Clutter. What does that word conjure for you? How does your energy shift when you hear it? For many, clutter is a chronic challenge – and its causes, as well as its impact goes far beyond mere ‘messiness.’
I read an excellent blog post by Mikael Cho titled ”How clutter affects you and what you can do about it.” In it he offers interesting insights on why we acquire things, why it is hard to let them go, and how the clutter that results affects us.
“Over the last few years, I’ve discovered ways to reduce the noise of stuff around me so I can focus on creation and have more time for the things that matter most.
“The last year has been the most productive of my life and I owe a lot of it to understanding the importance of decreasing how much I consume and coming up with ways to cut clutter.”
Clutter, clutter everywhere …
Living life means interacting with lots and lots of things. The more engaged we are, the more attached we become. This is actually a physical fact, as described in Mikael’s post. In a study he cites, the participants were given a coffee mug to hold (this was a mug that was for sale). The longer they handled the mug, the higher the price they were willing to pay for it.
As you can imagine, this has significant marketing impact – and it is also important as an insight into why we may sometimes acquire things that later become ‘clutter’ for us. (And when I speak of ‘things’ in this post, I also mean virtual clutter – the articles that we save to Evernote, the shortcuts that we place on our desktops to visit later – anything that we, in some manner, come to possess.
Clutter and Letting Go …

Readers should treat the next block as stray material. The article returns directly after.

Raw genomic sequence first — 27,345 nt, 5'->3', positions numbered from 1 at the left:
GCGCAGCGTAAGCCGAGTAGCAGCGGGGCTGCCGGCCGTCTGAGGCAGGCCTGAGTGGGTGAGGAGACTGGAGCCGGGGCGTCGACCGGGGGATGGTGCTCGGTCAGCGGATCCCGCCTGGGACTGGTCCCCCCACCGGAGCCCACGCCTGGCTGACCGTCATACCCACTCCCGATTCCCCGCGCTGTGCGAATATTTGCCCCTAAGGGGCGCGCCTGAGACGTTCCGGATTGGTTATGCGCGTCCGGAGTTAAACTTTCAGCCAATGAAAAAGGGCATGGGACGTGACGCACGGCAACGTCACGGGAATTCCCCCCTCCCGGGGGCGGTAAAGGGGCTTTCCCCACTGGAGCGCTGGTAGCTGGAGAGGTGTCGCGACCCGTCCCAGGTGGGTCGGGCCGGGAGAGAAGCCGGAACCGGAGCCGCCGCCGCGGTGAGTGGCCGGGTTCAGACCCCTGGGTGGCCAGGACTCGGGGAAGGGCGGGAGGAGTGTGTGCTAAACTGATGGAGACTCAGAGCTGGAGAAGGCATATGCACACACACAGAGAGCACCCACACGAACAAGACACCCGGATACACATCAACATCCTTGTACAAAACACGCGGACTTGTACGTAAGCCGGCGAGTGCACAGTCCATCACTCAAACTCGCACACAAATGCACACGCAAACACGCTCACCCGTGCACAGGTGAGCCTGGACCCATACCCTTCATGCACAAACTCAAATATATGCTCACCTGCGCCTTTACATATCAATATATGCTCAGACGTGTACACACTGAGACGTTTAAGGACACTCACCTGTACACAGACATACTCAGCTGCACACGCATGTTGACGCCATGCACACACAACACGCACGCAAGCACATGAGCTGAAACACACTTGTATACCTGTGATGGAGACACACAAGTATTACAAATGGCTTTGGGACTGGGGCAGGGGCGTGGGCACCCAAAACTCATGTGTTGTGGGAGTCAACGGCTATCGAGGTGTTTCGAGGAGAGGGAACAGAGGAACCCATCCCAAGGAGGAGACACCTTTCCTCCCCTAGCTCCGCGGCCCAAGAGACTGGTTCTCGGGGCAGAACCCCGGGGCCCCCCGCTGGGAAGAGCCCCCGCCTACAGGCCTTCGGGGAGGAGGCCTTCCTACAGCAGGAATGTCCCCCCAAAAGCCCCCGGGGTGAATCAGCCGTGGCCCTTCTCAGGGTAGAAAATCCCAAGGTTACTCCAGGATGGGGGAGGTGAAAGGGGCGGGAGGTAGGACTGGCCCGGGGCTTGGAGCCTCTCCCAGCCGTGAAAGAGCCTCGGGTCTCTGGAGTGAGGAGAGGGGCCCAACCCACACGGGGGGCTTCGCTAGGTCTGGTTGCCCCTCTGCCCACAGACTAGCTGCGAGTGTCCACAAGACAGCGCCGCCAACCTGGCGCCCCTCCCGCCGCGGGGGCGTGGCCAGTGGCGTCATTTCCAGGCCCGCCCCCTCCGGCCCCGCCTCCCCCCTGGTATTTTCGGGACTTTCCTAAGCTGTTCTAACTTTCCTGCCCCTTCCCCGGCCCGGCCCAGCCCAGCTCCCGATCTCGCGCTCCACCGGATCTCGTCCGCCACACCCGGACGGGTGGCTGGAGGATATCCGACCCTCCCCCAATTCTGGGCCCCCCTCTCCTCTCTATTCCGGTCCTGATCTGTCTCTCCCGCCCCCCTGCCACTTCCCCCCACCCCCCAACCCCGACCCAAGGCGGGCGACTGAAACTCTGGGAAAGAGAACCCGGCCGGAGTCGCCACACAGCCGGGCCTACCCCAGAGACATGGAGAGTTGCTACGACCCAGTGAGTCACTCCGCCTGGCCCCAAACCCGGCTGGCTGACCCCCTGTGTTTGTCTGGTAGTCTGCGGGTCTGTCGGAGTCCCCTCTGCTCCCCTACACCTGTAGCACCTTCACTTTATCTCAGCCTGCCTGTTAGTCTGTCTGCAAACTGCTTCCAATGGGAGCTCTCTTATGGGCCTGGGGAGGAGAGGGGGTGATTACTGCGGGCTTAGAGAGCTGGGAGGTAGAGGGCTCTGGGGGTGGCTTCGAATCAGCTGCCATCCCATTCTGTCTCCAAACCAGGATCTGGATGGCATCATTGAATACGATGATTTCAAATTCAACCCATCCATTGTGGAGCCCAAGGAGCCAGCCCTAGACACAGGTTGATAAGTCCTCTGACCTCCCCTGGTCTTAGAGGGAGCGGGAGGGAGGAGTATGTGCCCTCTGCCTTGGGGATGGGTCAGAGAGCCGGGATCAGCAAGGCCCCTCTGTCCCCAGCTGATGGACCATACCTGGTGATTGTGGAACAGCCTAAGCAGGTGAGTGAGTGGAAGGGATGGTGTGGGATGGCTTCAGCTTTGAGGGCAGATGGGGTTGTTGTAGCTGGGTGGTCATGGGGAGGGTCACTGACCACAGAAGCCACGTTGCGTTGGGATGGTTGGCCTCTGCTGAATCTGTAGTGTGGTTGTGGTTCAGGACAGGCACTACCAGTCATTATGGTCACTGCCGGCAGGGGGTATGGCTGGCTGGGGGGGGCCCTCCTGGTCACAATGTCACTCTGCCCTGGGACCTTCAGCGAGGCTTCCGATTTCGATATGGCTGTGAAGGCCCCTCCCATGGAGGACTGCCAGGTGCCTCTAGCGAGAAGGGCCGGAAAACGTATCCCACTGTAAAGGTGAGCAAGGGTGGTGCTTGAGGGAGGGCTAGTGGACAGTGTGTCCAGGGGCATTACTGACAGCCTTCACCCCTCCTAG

So, not only is it easy to acquire things that we may not actually need (or even really want), but also … and this is important … it seems that it may actually be physically difficult to let those things go!
In a study conducted at Yale, researchers identified the part of the brain that is engaged in the act of letting go. What they found was:
“Your brain views the loss of one of your valued possessions as the same as something that causes you physical pain.
And the more you’ve committed emotionally or financially to an item, the more you want to keep it around.”
Clutter, Your Space and Your Time
While letting go of clutter may be painful, it’s impact on you is even more so. Clutter affects your energy, your productivity, your stress level .. everything about how you spend your time and, ultimately, how you live your life.
That may sound like an exaggeration – but I really think it isn’t. Clutter is constantly competing for your attention, no matter where you are or what you are doing. Your cluttered desktop is draining, as the piles of paper catch your eye and increase your stress as you try to focus on completing an article for your e-zine. Your cluttered closet means that it takes you longer to decide what to wear in the morning. And your cluttered inbox keeps you from getting to the e-mails that really matter.
Clutter: What Helps?
Well, for starters, accumulating less means that you’ll have less to let go of later. This is a shift that you can engage with gradually. You can give yourself a lift right away by cultivating gratitude and an attitude of abundance.
It also helps to reward yourself each and every time that you let go of something that contributes to your clutter. Letting go gets easier with practice, and validating your efforts helps you want to continue.
Finally, cultivating boundaries is key to taking back the space that clutter co-opts. Whether it’s physical or mental clutter, your boundaries, and most especially your Inner Boundaries, help you cut down on distractions and focus on what you need to. You can literally think of your boundaries as clearing clutter and creating space.
And once you experience how good it feels to have that clutter-free space, you will feel extra-motivated to let go of more ‘stuff.’ That’s a real win-win!© Copyright 2013 Paula Eder, Ph.D.